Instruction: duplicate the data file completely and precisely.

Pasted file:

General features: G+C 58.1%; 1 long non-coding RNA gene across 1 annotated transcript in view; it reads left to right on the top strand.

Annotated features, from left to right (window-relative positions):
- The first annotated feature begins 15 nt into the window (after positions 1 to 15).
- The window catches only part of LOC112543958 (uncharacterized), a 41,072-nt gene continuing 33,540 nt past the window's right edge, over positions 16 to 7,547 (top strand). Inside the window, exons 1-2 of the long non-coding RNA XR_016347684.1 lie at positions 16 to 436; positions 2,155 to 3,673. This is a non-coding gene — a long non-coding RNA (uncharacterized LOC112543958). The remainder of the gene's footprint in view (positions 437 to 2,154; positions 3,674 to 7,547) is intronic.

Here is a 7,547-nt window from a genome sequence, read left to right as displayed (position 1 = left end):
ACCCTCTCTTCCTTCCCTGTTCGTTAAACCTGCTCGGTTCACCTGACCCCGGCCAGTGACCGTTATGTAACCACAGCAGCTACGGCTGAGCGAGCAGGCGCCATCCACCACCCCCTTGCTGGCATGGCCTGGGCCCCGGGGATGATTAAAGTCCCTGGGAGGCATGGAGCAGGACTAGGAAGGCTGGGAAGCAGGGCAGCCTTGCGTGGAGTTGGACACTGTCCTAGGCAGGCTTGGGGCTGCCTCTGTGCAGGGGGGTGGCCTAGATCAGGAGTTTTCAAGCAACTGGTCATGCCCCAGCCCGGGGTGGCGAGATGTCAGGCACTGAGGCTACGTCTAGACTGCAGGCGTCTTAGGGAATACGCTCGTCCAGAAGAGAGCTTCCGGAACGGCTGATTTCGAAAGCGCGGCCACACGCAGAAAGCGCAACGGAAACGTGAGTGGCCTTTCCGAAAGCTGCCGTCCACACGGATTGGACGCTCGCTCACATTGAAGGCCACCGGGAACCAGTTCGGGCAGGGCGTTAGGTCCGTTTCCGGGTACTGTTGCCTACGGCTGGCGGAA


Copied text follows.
General features: G+C 58.1%; 1 long non-coding RNA gene across 1 annotated transcript in view; it reads left to right on the top strand.

Annotated features, from left to right (window-relative positions):
- The first annotated feature begins 15 nt into the window (after positions 1 to 15).
- The window catches only part of LOC112543958 (uncharacterized), a 41,072-nt gene continuing 33,540 nt past the window's right edge, over positions 16 to 7,547 (top strand). Inside the window, exons 1-2 of the long non-coding RNA XR_016347684.1 lie at positions 16 to 436; positions 2,155 to 3,673. This is a non-coding gene — a long non-coding RNA (uncharacterized LOC112543958). The remainder of the gene's footprint in view (positions 437 to 2,154; positions 3,674 to 7,547) is intronic.

Here is a 7,547-nt window from a genome sequence, read left to right as displayed (position 1 = left end):
ACCCTCTCTTCCTTCCCTGTTCGTTAAACCTGCTCGGTTCACCTGACCCCGGCCAGTGACCGTTATGTAACCACAGCAGCTACGGCTGAGCGAGCAGGCGCCATCCACCACCCCCTTGCTGGCATGGCCTGGGCCCCGGGGATGATTAAAGTCCCTGGGAGGCATGGAGCAGGACTAGGAAGGCTGGGAAGCAGGGCAGCCTTGCGTGGAGTTGGACACTGTCCTAGGCAGGCTTGGGGCTGCCTCTGTGCAGGGGGGTGGCCTAGATCAGGAGTTTTCAAGCAACTGGTCATGCCCCAGCCCGGGGTGGCGAGATGTCAGGCACTGAGGCTACGTCTAGACTGCAGGCGTCTTAGGGAATACGCTCGTCCAGAAGAGAGCTTCCGGAACGGCTGATTTCGAAAGCGCGGCCACACGCAGAAAGCGCAACGGAAACGTGAGTGGCCTTTCCGAAAGCTGCCGTCCACACGGATTGGACGCTCGCTCACATTGAAGGCCACCGGGAACCAGTTCGGGCAGGGCGTTAGGTCCGTTTCCGGGTACTGTTGCCTACGGCTGGCGGAA